On the other side, medical providers would no longer need to treat patients that do not have the ability to pay either through a policy or cash. It may seem cruel but the incentive to obtain at least minimal insurance with a free voucher must be greater than the penalty of not doing so. The costs associated with free care would partially pay for the vouchers, with additional savings from early intervention and treatment and the large pool of new insureds.

    And no mention is made in the article or by any govt official about how the ACA deals with the illegal immigrant population (12-20 million of the 50 million uninsured figure used), which no other country has to consider in their heath care system as we do. I don't think people can go to Canada from another country, walk into an emergency room and have a baby for free- and have that baby become a citizen of Canada. Will they purchase the mandated insurance, or file income taxes and pay the penalty, or continue to use emergency room health care, etc, etc?

  • Report this Comment On July 27, 2012, at 5:18 AM, thidmark wrote:

    "You are already paying for other peoples accidents and bad habits. Your car insurance is based on a risk pool of drivers, some bad drivers and some good drivers."

    I don't, however, pay for their "oil changes" and "tires," etc. ...

  • Report this Comment On August 07, 2012, at 11:17 PM, Shaw211 wrote:

    Firsk wrote,

    "... our own government systems- VA and Medicare- operate far more efficiently than the private insurance market does."

    I'd like to see the source for that. Given your ideology, I'd imagine it's from the government or a left-leaning think tank.

    Also, the catastrophic health insurance monthly rates quoted for you and your wife are fully 3X the amount I received two months ago for a 47-year old non-smoker. The deductible was $10,000 not $7,000 but that would only make a small difference.

  • Report this Comment On November 18, 2012, at 12:22 PM, Rhonda777 wrote:

    How are you suppose to pay for insurance when you have no income, unemployment ends. Husband disabled.

  • Report this Comment On March 26, 2014, at 1:26 AM, alliewinters wrote:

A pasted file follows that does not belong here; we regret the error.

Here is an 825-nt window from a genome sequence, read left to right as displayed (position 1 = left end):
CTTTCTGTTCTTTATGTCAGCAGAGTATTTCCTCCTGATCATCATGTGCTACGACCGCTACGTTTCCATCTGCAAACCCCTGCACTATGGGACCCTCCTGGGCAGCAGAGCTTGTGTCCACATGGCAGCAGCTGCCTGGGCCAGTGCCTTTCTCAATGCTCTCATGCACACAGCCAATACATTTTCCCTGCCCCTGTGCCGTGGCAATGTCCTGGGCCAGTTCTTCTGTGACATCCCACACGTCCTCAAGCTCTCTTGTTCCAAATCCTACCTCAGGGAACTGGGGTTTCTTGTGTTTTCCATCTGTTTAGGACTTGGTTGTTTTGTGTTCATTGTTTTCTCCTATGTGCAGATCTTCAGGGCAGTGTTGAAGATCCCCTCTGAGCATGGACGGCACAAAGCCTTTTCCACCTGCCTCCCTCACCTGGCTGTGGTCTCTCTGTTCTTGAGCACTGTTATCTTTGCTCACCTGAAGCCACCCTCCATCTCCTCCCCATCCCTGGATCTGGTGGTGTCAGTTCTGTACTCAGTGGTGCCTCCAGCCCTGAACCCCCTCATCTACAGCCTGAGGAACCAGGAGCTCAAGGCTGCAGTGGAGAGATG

with a heart filled with joy and testimonies i want to say a very big thanks to the great Dr. Charles, my life, my dream, my hope and my future was at the edge of falling apart i got married to my lovely and caring husband 8 years back and we were living happily as couples, we do have sex two times a week sometimes three time but i never conceived, then my heart was burdened and filled with worries so my husband suggest we visit a specialist in the clinic to know the actual problem why i could not get pregnant, when we got there after much test was carried out the doctor said that my husband have a low sperm count and i also have a Fibroid problem that we both can't have our own kids, when we got home from the clinic my husband was so sad about the result and very heart broken about the result at the clinic, so i told a friend the kind of problem i was facing so she said i should not worry about it, that she will help get through my problems and she gave me DR. CHARLES contact drcharlesbabyhome@gmail.com and i contacted him immediately, he told me that i should not worry that he is going to help me and i believed in him so much because my friend has told me much about him that he was the one who help her to bring back her husband when her husband abandoned her and the kids. so DR, CHARLES gave me some instruction and other things i should do and i obeyed him very well, to cut the story short at the end of the month i went for check up in the clinic and the doctor confirm that i am two weeks pregnant, i and my husband were very happy and grateful to DR. CHARLES for his help towards our family and today i am a happy mother of three kids two boys and a baby girl all thanks goes to the great DR. CHARLES Contact him today with his email: drcharlesbabyhome@gmail.com i am 100% sure that he will meet your heart desire.